by L. Ojha et al., July 20, 2018 in NatureCommunications (open access)
Transport of fine-grained dust is one of the most widespread sedimentary processes occurring on Mars today. In the present climate, eolian abrasion and deflation of rocks are likely the most pervasive and active dust-forming mechanism. Martian dust is globally enriched in S and Cl and has a distinct mean S:Cl ratio. Here we identify a potential source region for Martian dust based on analysis of elemental abundance data …
by ETH Zurich, June 28, 2018 in ScienceDaily
The valley networks of Mars bear a strong resemblance to those found in arid landscapes on Earth. Researchers have been able to demonstrate this using the branching angles of river valley confluences. Based on these observations, they infer that Mars once had a primeval climate in which sporadic heavy precipitation eroded valleys.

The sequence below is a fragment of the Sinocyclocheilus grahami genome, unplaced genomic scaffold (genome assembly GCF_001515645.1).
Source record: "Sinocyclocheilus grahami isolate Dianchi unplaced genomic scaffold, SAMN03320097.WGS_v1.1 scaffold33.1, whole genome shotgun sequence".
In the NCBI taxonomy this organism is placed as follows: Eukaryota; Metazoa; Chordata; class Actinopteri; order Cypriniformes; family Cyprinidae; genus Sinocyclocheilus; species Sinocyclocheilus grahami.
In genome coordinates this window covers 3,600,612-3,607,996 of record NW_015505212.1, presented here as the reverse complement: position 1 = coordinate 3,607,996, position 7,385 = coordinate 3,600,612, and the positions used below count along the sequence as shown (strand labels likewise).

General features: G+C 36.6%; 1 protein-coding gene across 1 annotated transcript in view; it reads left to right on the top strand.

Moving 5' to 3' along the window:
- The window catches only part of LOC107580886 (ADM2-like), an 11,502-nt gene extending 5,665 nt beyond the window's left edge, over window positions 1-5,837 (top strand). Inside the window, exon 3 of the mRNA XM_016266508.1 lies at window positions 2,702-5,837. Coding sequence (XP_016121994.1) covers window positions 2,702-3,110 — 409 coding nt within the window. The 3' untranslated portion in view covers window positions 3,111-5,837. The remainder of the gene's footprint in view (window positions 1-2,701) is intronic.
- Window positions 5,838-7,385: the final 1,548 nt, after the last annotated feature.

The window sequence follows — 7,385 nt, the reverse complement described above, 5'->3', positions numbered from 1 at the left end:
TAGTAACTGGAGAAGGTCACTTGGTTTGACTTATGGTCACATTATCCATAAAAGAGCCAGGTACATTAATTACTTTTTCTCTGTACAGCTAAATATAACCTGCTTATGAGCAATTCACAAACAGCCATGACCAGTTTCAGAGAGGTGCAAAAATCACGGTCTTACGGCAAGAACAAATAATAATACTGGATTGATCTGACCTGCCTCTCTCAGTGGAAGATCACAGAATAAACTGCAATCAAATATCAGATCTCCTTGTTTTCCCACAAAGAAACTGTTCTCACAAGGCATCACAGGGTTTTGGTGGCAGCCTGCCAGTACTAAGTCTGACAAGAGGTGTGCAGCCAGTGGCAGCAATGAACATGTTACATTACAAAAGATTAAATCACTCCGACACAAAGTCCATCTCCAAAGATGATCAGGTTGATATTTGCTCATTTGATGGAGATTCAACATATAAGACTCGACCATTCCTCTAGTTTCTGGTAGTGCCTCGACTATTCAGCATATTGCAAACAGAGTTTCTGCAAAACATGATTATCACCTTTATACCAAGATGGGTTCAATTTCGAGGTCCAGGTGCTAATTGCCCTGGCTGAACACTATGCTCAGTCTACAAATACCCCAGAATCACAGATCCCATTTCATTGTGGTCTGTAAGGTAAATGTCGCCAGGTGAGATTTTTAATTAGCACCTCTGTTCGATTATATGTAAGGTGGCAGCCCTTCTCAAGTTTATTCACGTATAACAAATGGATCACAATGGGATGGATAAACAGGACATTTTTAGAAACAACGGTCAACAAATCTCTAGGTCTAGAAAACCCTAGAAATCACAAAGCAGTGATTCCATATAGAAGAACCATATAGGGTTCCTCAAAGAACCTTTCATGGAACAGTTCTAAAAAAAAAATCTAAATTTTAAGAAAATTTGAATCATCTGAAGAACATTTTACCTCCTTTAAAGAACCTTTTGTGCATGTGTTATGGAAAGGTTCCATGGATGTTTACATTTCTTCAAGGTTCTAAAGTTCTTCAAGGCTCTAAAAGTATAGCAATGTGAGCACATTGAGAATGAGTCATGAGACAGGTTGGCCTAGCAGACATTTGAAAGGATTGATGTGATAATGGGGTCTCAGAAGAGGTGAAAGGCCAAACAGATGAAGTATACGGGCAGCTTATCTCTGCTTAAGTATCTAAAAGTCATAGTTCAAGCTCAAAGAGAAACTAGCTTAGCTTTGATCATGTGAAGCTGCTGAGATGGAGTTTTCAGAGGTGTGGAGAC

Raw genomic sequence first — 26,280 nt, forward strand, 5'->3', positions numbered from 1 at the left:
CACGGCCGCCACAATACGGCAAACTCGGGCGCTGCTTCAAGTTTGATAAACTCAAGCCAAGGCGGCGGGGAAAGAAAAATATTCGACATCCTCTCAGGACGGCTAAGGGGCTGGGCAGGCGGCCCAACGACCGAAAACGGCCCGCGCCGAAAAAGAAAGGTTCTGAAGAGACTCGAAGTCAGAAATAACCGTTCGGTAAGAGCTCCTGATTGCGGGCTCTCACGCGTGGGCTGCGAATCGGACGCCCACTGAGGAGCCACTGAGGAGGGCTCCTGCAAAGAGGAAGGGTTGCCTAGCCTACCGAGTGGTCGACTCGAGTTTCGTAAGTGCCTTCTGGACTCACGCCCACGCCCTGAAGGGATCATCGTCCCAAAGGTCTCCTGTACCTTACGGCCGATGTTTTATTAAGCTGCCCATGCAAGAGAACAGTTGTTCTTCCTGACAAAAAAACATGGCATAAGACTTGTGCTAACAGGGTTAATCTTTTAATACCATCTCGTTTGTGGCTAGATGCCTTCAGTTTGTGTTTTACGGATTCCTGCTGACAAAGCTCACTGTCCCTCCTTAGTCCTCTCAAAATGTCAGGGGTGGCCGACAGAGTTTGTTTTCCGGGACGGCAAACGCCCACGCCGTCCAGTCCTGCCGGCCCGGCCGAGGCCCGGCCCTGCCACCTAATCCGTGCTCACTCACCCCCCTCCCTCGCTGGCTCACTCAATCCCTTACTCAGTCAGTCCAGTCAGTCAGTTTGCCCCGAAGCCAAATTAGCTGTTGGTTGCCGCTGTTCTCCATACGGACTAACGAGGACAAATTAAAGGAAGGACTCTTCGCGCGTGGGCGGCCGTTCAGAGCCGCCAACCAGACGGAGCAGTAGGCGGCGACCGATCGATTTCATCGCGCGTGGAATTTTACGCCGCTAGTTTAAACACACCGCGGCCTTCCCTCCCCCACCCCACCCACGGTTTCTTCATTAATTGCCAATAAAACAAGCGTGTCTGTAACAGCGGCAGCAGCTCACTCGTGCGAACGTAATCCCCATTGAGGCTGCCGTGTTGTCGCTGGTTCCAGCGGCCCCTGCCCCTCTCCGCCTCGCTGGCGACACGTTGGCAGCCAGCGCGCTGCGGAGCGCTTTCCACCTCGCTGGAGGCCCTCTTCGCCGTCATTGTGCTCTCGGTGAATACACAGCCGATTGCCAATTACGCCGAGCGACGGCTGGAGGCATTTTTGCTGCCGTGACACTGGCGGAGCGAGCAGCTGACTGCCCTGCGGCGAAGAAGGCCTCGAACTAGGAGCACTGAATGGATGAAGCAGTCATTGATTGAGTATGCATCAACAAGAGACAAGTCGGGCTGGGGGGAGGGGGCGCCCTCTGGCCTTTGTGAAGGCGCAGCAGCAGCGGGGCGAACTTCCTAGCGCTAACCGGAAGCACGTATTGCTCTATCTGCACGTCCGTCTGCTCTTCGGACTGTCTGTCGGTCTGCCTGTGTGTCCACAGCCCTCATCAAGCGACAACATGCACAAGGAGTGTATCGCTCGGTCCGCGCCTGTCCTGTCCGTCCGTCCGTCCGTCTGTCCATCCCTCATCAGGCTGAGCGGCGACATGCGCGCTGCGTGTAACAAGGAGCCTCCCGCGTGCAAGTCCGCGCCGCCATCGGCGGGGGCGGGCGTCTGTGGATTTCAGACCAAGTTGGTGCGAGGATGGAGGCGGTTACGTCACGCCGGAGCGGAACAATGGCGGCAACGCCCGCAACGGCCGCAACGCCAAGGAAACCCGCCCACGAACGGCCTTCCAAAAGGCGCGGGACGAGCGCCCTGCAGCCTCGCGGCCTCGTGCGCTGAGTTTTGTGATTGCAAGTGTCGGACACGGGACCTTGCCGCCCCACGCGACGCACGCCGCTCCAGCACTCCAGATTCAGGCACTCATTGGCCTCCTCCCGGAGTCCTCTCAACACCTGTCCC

by Geological Society of America and in Geology, April 19,2018 in ScienceDaily
.pdf of the article
In early 2017 scientists announced the discovery of possible desiccation cracks in Gale Crater, which was filled by lakes 3.5 billion years ago. Now, a new study has confirmed that these features are indeed desiccation cracks, and reveals fresh details about Mars’ ancient climate.
“We are now confident that these are mudcracks,” explains lead author Nathaniel Stein, a geologist at the California Institute of Technology in Pasadena. Since desiccation mudcracks form only where wet sediment is exposed to air, their position closer to the center of the ancient lake bed rather than the edge also suggests that lake levels rose and fell dramatically over time.
La géologie, une science plus que passionnante … et diverse